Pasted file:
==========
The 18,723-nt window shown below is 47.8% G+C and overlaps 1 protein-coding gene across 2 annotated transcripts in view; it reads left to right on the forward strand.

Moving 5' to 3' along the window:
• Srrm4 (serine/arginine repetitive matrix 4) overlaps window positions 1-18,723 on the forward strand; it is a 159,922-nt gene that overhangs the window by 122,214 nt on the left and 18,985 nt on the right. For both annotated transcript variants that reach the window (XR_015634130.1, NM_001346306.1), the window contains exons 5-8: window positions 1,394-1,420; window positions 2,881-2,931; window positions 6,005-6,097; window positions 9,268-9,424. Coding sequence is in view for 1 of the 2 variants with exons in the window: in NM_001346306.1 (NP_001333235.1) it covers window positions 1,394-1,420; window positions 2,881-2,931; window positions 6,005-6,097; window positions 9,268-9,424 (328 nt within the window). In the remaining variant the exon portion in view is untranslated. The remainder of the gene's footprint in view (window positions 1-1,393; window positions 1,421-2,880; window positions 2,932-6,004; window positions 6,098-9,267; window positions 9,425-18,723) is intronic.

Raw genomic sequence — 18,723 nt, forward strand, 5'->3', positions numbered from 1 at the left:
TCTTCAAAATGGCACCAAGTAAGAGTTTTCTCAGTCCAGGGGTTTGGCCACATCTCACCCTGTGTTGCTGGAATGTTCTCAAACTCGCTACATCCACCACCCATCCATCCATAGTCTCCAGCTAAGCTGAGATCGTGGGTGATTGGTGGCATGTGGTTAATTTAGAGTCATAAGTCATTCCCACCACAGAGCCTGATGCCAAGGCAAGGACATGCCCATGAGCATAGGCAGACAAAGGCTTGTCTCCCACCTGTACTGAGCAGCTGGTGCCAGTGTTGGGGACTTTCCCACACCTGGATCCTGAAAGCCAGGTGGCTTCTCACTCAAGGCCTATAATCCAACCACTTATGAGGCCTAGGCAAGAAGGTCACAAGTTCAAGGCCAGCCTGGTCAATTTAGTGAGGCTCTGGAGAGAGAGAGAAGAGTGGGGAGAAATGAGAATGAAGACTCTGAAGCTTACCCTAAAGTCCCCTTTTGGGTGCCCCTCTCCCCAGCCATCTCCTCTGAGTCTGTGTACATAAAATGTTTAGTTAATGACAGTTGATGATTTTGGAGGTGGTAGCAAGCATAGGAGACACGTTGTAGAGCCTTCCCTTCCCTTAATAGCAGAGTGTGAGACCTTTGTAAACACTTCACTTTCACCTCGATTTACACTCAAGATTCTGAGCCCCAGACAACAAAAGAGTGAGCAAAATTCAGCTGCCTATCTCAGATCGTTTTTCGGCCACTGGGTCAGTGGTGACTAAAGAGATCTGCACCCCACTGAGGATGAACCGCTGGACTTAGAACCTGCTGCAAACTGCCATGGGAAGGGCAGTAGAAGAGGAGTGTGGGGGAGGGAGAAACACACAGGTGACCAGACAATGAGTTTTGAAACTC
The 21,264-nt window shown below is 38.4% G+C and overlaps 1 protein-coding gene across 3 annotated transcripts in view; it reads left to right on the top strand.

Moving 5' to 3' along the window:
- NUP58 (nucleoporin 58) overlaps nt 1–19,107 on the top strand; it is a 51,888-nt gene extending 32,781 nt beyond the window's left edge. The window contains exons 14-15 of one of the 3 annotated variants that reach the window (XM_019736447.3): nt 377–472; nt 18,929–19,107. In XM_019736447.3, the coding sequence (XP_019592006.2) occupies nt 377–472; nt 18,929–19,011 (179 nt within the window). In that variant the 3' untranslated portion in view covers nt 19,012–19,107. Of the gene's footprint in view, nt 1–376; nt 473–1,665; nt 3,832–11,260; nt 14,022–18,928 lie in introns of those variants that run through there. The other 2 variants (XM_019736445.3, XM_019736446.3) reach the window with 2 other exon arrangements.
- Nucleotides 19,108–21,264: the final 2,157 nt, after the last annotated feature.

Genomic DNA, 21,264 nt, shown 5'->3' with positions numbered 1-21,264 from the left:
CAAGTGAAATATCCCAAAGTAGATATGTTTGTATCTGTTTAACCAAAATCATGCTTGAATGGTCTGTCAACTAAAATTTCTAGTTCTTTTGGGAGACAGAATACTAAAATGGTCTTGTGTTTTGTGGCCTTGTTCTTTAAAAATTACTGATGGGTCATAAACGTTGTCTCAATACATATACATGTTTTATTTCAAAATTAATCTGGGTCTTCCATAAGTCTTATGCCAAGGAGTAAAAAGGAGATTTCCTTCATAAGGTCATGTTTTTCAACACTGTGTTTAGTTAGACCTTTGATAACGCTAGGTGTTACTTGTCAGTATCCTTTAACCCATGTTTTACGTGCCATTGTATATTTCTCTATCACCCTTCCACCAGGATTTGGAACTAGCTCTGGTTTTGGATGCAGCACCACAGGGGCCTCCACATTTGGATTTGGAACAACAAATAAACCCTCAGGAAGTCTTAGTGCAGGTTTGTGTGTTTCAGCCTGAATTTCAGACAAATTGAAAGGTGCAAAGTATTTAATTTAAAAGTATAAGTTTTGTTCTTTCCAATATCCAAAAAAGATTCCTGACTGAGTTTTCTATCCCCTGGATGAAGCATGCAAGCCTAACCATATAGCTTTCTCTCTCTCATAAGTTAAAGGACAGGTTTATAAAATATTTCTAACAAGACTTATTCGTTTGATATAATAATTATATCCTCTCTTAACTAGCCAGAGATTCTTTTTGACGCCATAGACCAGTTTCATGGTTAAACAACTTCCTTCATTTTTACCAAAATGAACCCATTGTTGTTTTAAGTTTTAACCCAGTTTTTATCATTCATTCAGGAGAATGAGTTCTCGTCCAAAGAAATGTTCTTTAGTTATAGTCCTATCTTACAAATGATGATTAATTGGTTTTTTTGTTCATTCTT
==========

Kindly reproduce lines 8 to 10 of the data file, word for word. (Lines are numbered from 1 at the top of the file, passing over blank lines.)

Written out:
- NUP58 (nucleoporin 58) overlaps nt 1–19,107 on the top strand; it is a 51,888-nt gene extending 32,781 nt beyond the window's left edge. The window contains exons 14-15 of one of the 3 annotated variants that reach the window (XM_019736447.3): nt 377–472; nt 18,929–19,107. In XM_019736447.3, the coding sequence (XP_019592006.2) occupies nt 377–472; nt 18,929–19,011 (179 nt within the window). In that variant the 3' untranslated portion in view covers nt 19,012–19,107. Of the gene's footprint in view, nt 1–376; nt 473–1,665; nt 3,832–11,260; nt 14,022–18,928 lie in introns of those variants that run through there. The other 2 variants (XM_019736445.3, XM_019736446.3) reach the window with 2 other exon arrangements.
- Nucleotides 19,108–21,264: the final 2,157 nt, after the last annotated feature.

Genomic DNA, 21,264 nt, shown 5'->3' with positions numbered 1-21,264 from the left: